Sports Gazette

by sports journalism students at St Mary's University, London

“I love the game and I’m in love with the game”: Deta Hedman on rewriting history, darts’ gender pay gap, working nights and an elusive world title

Posted on 6 September 2018 by Nick Friend

Deta Hedman is a trailblazer. Quite simply, it is what she has always done. She laughs as she recounts the details of an extraordinary sporting career that has found space for itself in amongst a life packed full of challenges. “You could say that I’m a freak,” she says.

To afford the term its modern, informal connotation of hysteria is to do the world’s top-ranked female darts player an almighty disservice. To take the original notion of the ‘freak’, however – that of abnormality, of the unparalleled, is a just reflection on a remarkable woman, whose ambitions are showing no signs of waning in her 59th year.

Phil Taylor, the iconic 16-time world champion, retired at the end of 2017, aged 57. He confessed that he was tired, that he had more than done his time, that for all his love of the sport that he led for so long, he had nothing left to give.

In the sport of darts, where age has shown to be no barrier – Taylor’s last ever throw came in a world final, after all – pitting male and female protagonists alongside one another is by no means unique.

The PDC has always had its tour open to both male and female players. Gayl King and Anastasia Dobromyslova have both played at the PDC World Championship in the past, while Lisa Ashton has recently taken part on the PDC Unicorn Challenge Tour.

However, to the many who tune in to watch the action unfold as casual fans – both on television and at the Alexandra Palace showpiece – the gender-inclusive tour is a little-known fact, though Momo Zhou’s appearance for China in the 2018 World Cup of Darts has provided some recent televised impetus.

Hedman has just put her name forward for the Professional Darts Corporation (PDC) World Championship qualifiers, following a relaxation of long-standing policies by new British Darts Organisation (BDO) chairman Des Jacklin. The announcement means that BDO players who wish to enter the qualifying stages of the more lucrative PDC tournament will not be penalised.

This year, with the sport continuing to ride the crest of an ever-growing wave, provisions have been made to ensure that at least two women will compete in the year-ending 96-player flagship tournament in December.

Hedman, though, is no stranger to the situation, having previously been a member of the PDC between 2002 and 2007.

In 2005, she made history, beating Aaron Turner 4-3 at the 2005 UK Open to become the first woman to beat a man in a match at a televised major competition. She followed up by beating Norman Fletcher in the next round. It marked an enormous moment for the sport, but – perhaps – one that has not become the watershed development that it could have been.

“It was hugely significant,” Hedman says. “Ladies weren’t used to being televised. So few ladies would be on that screen; back in the days when the BDO World Championship was on the BBC, you could only ever see the final of the ladies tournament on the TV. You’d be lucky to find it on the red button. They’d only really show it on the last couple of days.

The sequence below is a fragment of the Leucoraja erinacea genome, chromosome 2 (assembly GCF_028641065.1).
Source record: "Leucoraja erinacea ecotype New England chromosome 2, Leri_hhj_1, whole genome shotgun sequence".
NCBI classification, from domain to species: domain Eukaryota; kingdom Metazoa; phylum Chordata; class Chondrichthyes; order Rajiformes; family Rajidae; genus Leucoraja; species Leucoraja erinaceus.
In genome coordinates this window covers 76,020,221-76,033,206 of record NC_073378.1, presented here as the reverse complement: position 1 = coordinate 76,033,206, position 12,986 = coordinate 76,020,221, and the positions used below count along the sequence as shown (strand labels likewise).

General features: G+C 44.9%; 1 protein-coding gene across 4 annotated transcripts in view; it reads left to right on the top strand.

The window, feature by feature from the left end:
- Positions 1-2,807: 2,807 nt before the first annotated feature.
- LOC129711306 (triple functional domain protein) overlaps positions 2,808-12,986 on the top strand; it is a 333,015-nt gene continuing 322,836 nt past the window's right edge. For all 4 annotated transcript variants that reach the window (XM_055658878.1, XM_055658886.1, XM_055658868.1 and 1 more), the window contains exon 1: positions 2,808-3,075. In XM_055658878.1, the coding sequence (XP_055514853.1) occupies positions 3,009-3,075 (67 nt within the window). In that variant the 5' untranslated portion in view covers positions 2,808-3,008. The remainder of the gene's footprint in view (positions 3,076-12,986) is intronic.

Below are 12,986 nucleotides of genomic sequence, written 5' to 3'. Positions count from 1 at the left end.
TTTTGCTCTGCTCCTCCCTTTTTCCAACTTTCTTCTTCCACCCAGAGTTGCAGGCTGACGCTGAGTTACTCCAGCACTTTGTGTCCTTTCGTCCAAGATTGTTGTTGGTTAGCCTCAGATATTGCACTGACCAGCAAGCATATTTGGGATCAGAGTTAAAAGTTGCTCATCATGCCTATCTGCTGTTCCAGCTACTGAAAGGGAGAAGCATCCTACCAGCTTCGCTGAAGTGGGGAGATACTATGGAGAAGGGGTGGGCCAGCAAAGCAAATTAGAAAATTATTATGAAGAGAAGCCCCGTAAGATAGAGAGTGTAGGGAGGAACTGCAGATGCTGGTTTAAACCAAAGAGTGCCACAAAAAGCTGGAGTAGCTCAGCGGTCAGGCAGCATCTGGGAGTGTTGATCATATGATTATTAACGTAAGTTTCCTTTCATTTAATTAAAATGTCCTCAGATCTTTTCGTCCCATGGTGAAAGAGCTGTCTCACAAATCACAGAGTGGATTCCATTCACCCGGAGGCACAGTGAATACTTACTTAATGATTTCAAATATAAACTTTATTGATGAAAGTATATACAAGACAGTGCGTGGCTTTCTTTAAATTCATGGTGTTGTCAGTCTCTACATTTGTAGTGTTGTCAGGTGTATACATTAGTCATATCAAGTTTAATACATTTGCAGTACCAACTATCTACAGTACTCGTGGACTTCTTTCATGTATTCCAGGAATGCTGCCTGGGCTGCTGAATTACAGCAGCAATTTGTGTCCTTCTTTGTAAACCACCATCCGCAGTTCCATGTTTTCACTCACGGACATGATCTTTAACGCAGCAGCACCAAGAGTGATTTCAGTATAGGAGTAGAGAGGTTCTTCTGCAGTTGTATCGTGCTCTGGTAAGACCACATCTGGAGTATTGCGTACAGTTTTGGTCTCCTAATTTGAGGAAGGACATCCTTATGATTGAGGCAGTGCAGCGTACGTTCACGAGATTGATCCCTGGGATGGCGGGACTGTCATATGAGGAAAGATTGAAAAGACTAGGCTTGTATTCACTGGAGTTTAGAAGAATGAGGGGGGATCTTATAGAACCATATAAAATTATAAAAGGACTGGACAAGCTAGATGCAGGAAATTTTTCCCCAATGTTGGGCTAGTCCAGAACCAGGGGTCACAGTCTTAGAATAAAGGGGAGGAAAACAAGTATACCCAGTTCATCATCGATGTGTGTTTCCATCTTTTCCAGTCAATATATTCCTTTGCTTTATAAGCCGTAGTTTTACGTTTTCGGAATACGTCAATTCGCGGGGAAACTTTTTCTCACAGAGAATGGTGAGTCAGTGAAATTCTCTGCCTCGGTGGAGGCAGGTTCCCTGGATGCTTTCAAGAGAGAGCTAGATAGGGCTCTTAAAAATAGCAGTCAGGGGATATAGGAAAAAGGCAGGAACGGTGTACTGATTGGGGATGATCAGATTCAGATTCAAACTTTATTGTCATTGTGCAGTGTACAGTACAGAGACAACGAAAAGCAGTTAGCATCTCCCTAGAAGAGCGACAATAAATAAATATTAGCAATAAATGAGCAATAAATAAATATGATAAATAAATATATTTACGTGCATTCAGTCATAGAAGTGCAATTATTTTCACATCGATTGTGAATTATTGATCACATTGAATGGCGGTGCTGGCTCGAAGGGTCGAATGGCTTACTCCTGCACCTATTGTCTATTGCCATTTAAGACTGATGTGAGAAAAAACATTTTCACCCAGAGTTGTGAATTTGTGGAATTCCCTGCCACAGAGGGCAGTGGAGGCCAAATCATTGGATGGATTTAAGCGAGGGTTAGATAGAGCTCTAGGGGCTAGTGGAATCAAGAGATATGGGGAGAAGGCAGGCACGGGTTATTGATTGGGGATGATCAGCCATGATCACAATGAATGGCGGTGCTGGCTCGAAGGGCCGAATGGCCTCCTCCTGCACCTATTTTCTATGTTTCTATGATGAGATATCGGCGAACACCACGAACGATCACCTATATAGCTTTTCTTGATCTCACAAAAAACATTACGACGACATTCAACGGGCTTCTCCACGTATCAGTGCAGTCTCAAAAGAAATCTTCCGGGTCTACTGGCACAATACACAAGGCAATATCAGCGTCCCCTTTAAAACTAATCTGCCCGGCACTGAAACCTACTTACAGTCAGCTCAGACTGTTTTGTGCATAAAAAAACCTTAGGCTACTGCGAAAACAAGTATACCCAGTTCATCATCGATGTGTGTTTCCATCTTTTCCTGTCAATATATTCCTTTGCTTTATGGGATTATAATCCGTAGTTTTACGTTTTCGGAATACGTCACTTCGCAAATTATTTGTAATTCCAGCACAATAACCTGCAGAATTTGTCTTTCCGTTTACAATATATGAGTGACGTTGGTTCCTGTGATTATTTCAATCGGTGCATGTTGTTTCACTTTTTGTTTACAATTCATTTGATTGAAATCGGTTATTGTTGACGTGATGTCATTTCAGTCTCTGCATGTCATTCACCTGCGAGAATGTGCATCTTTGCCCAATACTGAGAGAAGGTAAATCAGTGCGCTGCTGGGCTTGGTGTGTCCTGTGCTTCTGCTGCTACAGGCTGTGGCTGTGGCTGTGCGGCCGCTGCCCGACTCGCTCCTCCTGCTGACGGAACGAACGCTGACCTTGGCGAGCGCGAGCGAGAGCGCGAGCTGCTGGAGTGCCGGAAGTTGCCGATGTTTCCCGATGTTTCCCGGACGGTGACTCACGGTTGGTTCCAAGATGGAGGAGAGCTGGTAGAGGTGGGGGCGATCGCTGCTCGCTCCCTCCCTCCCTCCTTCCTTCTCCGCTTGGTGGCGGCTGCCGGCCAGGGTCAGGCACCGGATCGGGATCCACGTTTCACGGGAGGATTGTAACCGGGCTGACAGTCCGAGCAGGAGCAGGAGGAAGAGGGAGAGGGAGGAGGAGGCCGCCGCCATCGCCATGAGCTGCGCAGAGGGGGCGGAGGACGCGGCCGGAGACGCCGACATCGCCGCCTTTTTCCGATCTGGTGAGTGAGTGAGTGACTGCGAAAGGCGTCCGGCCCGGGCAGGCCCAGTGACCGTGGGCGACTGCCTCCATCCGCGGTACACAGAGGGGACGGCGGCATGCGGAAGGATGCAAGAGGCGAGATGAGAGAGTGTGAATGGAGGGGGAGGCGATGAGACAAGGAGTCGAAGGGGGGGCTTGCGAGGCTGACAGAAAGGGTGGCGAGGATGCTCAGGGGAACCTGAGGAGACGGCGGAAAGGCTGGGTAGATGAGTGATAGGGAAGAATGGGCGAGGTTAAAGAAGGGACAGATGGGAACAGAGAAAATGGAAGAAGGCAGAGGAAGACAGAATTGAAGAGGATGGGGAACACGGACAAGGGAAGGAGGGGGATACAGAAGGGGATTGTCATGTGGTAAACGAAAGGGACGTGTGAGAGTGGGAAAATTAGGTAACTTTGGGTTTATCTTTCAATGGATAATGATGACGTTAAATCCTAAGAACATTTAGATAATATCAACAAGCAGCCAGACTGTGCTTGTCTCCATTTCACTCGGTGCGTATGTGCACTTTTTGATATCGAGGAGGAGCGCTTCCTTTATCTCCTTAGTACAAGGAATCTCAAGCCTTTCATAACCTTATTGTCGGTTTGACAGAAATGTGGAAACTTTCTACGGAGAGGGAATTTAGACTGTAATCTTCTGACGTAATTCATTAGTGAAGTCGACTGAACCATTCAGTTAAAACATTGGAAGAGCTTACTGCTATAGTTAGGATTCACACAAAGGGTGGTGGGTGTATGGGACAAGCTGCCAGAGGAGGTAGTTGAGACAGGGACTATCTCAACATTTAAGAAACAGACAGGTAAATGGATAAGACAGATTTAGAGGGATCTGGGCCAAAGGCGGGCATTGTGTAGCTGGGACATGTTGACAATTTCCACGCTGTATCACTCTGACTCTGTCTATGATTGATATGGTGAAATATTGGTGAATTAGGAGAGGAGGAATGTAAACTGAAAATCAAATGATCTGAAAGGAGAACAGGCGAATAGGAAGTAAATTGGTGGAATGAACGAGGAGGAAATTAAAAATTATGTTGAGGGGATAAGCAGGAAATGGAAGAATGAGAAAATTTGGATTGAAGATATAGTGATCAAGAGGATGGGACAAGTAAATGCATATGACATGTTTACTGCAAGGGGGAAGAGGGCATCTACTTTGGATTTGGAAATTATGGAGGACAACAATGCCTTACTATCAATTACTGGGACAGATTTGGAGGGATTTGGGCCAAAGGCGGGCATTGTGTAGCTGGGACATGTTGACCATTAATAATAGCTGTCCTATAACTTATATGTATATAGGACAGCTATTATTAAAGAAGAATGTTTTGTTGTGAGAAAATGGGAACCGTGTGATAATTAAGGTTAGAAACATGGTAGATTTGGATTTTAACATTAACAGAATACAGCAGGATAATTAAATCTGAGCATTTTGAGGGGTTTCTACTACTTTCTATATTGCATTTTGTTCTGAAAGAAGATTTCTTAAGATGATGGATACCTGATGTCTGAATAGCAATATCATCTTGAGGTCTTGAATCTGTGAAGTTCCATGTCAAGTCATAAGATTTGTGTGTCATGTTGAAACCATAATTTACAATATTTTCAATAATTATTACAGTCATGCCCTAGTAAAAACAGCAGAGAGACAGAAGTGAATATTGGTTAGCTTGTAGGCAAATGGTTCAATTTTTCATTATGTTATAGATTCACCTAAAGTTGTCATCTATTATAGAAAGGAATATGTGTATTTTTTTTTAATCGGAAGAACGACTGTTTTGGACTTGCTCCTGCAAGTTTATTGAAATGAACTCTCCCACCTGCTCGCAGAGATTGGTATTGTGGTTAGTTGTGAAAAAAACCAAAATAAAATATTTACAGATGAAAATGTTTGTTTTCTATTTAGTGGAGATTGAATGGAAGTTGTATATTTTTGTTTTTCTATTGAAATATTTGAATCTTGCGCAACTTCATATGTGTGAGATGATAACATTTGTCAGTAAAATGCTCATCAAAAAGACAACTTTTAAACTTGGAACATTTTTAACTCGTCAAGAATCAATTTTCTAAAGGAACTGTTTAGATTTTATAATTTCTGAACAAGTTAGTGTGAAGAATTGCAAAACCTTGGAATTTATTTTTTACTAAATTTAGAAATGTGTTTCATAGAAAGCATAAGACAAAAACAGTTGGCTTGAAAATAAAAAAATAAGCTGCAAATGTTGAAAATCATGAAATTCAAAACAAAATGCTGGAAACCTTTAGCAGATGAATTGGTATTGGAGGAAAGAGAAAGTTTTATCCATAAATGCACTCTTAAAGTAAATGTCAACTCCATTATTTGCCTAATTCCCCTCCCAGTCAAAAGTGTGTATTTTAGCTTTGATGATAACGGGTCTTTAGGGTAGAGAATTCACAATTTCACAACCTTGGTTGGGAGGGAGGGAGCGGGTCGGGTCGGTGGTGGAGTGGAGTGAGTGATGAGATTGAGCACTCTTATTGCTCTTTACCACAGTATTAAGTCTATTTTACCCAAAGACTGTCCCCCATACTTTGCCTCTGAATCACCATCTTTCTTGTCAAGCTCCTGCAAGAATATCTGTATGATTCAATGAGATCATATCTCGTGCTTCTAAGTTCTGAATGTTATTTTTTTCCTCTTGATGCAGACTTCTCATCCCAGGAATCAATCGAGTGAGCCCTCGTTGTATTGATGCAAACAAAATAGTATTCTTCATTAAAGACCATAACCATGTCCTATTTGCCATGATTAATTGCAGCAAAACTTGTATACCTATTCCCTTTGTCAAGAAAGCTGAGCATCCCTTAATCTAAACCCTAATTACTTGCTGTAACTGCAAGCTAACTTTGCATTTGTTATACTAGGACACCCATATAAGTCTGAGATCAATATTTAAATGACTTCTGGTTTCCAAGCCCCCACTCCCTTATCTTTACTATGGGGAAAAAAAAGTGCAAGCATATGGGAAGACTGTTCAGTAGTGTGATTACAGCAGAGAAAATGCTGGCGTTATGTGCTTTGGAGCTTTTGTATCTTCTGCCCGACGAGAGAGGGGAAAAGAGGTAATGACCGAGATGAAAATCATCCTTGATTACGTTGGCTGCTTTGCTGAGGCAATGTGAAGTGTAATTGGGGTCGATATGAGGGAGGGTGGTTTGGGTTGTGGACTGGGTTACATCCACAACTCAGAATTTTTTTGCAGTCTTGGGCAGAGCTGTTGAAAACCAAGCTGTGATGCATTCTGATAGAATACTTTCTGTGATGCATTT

“For me though, when I got that win, I was over the moon – especially because it allowed me to show the other ladies that we still had to work so hard.

“I wanted to show women what they could achieve and where they could go. It was very difficult, to be honest. Each time I’d get on that stage and it was being televised, there would just be so much going on in my head. Not only did I have to concentrate on trying to play the game, but I had also just done so much work on actually reaching that stage in the first place.”

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Darts was a different beast 13 years ago, with Hedman recalling the stigma of losing to a female player. Turner, who spoke graciously in a television interview immediately after the match’s conclusion, had nothing to gain from what Hedman acknowledges was, at the time, a nightmare draw for any male player on the circuit.

“As Aaron said at the time, he was on a hiding to nothing that day,” Hedman admits. “Poor Aaron, even to this day, still gets rinsed for it. It doesn’t matter how good you are when you go up there and you beat a guy. The guy goes home and his mates ask how he got on. They might say that they got beaten by Lisa Ashton, Deta Hedman or Anastasia Dobromyslova, but to their mates, they just got beaten by a woman. It is beginning to change though.

“I would like to see more ladies able to say: ‘Right, darts is what I want to do as a career and at the end of it, if I’m really good, I can make a really good living from it.’ That’s what I would love to see happen.

“It probably won’t in my time, but that’s where I’d like to see it go, so the ladies can do the same as the men. In my own little mind, I would like to see someone like Barry Hearn decide to do a tour for the ladies and put a bit of money forward so the ladies can understand that there is a decent living out there for them.

“That’s all that anyone who plays a sport wants – the knowledge that they have chosen their career and that if they are good enough at it, they can earn a decent living.”

As it stands, it is – as Hedman confesses – a pipedream, though one that has increased in tangibility in the last month.

Glen Durrant won £100,000 for winning the BDO World Championship in January. It was his second successive world title. On the same card at the Lakeside, Frimley Green, Lisa Ashton won the ladies’ title. She took home £12,000. “Disgust,” Hedman says when broached of the disparity. For a competition televised alongside its male equivalent, the three-time world runner up’s response is powerfully candid.

A winner of more than 100 ranking titles, that Hedman was the woman to provide that symbolic breakthrough for the sport more than a decade ago should be of no surprise.